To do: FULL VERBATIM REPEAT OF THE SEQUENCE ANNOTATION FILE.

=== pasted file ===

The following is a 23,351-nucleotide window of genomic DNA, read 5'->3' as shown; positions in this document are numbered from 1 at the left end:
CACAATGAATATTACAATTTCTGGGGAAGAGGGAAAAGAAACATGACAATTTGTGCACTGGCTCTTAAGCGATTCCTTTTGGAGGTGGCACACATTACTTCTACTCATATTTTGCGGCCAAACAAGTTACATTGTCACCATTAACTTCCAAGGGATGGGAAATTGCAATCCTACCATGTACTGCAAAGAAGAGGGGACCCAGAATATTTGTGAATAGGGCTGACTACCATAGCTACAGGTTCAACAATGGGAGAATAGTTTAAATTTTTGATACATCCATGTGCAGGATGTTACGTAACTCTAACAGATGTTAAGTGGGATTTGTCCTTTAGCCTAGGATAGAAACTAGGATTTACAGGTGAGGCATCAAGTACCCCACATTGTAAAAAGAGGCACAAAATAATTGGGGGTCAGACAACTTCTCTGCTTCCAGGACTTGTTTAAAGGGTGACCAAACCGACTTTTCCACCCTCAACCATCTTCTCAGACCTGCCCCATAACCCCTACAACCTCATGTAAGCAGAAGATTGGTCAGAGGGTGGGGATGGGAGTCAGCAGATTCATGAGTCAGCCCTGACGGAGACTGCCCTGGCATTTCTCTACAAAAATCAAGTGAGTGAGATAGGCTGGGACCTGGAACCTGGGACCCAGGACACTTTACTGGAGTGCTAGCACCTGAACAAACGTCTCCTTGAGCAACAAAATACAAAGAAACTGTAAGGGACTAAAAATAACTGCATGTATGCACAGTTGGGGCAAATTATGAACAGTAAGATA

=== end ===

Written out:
The following is a 23,351-nucleotide window of genomic DNA, read 5'->3' as shown; positions in this document are numbered from 1 at the left end:
CACAATGAATATTACAATTTCTGGGGAAGAGGGAAAAGAAACATGACAATTTGTGCACTGGCTCTTAAGCGATTCCTTTTGGAGGTGGCACACATTACTTCTACTCATATTTTGCGGCCAAACAAGTTACATTGTCACCATTAACTTCCAAGGGATGGGAAATTGCAATCCTACCATGTACTGCAAAGAAGAGGGGACCCAGAATATTTGTGAATAGGGCTGACTACCATAGCTACAGGTTCAACAATGGGAGAATAGTTTAAATTTTTGATACATCCATGTGCAGGATGTTACGTAACTCTAACAGATGTTAAGTGGGATTTGTCCTTTAGCCTAGGATAGAAACTAGGATTTACAGGTGAGGCATCAAGTACCCCACATTGTAAAAAGAGGCACAAAATAATTGGGGGTCAGACAACTTCTCTGCTTCCAGGACTTGTTTAAAGGGTGACCAAACCGACTTTTCCACCCTCAACCATCTTCTCAGACCTGCCCCATAACCCCTACAACCTCATGTAAGCAGAAGATTGGTCAGAGGGTGGGGATGGGAGTCAGCAGATTCATGAGTCAGCCCTGACGGAGACTGCCCTGGCATTTCTCTACAAAAATCAAGTGAGTGAGATAGGCTGGGACCTGGAACCTGGGACCCAGGACACTTTACTGGAGTGCTAGCACCTGAACAAACGTCTCCTTGAGCAACAAAATACAAAGAAACTGTAAGGGACTAAAAATAACTGCATGTATGCACAGTTGGGGCAAATTATGAACAGTAAGATA